The Iris germanica above were planted in November 2011 to fill a weedy gap underneath the pleached limes in the Iris Garden. Behind them is a box hedge and at their toes a young hedge of lavender 'Munstead'. It's hot, hot, hot where they live, but this is first year that their flowering has made a real show.
I added a number of good iris cultivars to the border in the Iris Garden last summer; not much to show in the way of flower this year. A wet winter has left their foliage tatty with slug damage and the drought in April seems to have caused premature snapping and drop of some flower buds. At first I thought that the sad buds I kept finding on the ground in the morning were the result of a wicked brown Burmese cat's acrobatics. (Was he leaping on them energetically from the wall above just for fun?) But when other irises followed suit I realised that he was as innocent as he always likes to pretend. The new irises are all still alive and growing strong (about 10 cultivars) and I think I'll do some shuffling around this year to improve their conditions. 'Langport Storm' (below) was one of the few that lived up to first-year expectations, although I'm hoping its stems will be taller in years to come.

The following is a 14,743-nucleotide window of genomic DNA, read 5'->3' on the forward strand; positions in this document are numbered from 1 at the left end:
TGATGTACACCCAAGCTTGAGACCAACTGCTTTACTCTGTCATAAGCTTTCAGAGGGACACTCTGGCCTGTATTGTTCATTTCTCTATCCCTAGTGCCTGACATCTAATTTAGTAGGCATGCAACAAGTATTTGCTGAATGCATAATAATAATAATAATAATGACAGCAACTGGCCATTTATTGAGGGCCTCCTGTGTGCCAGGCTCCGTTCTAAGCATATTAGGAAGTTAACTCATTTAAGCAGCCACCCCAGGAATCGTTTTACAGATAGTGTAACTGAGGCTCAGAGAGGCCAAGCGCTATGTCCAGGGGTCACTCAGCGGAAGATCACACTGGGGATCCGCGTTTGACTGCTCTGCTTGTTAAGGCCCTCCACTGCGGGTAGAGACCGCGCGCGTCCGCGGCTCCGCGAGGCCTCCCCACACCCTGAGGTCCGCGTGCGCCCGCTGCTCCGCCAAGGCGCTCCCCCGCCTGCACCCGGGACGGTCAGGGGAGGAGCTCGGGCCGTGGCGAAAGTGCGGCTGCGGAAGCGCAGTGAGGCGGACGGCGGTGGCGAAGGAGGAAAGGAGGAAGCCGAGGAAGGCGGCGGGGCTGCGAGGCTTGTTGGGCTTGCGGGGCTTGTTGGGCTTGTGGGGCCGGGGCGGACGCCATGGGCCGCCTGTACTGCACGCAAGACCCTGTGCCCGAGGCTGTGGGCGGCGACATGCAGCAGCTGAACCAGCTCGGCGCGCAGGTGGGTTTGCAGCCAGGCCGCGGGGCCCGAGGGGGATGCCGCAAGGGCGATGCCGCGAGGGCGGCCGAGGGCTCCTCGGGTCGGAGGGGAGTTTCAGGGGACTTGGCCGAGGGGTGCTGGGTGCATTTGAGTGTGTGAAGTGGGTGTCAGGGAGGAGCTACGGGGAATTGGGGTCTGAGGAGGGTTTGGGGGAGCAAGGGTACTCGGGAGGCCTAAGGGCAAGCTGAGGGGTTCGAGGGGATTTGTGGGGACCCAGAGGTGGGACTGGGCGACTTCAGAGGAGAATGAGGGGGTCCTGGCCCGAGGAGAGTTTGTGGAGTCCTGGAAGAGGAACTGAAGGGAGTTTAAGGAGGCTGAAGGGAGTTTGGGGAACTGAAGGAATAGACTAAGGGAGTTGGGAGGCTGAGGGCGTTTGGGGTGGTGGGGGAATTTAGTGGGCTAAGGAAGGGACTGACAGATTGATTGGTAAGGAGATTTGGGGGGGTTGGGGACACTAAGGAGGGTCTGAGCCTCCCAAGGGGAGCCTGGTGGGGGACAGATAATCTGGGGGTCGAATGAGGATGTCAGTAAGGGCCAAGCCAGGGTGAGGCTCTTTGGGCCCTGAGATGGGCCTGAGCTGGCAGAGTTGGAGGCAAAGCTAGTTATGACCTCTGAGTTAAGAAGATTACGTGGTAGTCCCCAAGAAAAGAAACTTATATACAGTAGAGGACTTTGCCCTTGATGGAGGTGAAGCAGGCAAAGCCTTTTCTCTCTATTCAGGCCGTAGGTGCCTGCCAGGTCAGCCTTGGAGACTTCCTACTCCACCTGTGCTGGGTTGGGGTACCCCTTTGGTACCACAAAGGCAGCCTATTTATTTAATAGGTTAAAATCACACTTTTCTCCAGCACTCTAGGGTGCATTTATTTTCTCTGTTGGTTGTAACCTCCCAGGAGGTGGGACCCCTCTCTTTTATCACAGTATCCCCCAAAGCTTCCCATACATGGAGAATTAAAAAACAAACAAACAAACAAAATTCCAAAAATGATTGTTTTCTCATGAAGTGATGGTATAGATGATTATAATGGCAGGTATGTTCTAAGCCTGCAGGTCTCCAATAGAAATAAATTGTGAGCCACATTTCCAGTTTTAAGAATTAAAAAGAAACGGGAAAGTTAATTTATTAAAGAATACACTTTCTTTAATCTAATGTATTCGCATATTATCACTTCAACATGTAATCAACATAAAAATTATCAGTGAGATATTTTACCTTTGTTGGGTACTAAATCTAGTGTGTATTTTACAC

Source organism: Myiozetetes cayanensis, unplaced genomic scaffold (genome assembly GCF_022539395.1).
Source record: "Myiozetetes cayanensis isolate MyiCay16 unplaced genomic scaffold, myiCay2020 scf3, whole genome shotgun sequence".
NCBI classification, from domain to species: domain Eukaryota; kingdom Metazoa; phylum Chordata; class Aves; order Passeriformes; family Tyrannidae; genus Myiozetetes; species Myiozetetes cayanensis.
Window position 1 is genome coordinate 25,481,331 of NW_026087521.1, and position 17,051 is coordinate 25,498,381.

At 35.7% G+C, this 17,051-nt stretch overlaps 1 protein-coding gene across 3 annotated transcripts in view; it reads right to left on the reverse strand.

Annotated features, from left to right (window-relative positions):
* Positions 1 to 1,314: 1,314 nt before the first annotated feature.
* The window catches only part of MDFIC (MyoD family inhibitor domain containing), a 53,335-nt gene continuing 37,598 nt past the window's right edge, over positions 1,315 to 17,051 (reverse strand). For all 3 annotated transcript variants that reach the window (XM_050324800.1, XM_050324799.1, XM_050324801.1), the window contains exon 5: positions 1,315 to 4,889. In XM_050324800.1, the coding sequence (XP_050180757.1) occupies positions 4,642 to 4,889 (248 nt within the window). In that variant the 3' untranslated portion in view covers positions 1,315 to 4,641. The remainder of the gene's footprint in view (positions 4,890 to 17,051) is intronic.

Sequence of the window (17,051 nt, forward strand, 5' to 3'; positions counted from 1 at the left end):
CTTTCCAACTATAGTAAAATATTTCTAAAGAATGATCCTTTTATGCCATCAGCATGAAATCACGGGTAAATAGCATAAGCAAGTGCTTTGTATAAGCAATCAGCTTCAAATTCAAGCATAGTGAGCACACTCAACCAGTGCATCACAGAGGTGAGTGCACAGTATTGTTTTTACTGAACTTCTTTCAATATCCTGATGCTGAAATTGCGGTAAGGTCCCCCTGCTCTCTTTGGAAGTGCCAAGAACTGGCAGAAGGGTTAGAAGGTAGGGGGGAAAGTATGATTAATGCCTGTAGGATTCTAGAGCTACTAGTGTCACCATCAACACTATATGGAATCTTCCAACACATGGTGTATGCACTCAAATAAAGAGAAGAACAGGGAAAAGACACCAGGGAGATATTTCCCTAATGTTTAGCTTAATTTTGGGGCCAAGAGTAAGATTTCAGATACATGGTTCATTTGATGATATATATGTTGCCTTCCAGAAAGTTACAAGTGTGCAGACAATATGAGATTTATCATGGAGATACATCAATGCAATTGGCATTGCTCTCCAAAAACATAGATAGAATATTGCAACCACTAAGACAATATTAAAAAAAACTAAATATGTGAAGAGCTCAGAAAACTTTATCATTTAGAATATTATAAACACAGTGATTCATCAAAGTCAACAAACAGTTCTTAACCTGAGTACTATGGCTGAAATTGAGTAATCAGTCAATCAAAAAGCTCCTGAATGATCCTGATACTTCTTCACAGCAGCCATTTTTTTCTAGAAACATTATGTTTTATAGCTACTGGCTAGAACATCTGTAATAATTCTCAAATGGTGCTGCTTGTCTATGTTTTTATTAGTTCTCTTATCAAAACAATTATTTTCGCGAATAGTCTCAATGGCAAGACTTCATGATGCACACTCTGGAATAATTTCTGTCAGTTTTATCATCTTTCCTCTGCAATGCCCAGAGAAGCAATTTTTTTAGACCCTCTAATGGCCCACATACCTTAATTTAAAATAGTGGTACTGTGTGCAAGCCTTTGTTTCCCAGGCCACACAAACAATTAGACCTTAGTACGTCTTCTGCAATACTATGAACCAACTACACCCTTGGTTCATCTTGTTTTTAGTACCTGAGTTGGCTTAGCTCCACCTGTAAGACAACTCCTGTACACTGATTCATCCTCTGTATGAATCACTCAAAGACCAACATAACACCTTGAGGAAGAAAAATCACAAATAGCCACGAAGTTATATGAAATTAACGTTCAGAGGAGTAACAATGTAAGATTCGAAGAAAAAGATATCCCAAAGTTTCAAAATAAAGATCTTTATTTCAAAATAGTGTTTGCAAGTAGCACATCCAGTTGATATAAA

Here we are, not quite June, and the first roses have been flowering for over two weeks already. This is 'Souvenir de la Malmaison', a Bourbon climber. I took her picture early one morning and just couldn't stop circling the open flowers and buds in wonder. In a vase on the kitchen table she's also mesmerising me. How can a flower be that perfect?. It is the second season in the garden for this rose, renown for its wretched tendency to 'ball' in wet weather. Last year was a washout - for the most part I stared at dirty brown balls of misery and tried to think why I was growing it at all. She budded up in the course of our very dry April this year and, bang on time (just when she was about to open), the fine weather ended and we had some welcome rain. Clearly it was going to be another 'off' year for the 'Souvenir'. I was even considering digging it up and disposing of it - what's the fun in a plant that always looks miserable? But gradually, over a period of a few days, I realised that her west-facing wall seemed to be offering a fair bit of shelter from the rain and many of the buds were giving their best. (I've also learnt to pick buds when rain is forecast.) What a turn around - she's gone from being a 'nearly has-been' to the plant producing the most enchanting quartered flowers my rose-turned head could imagine.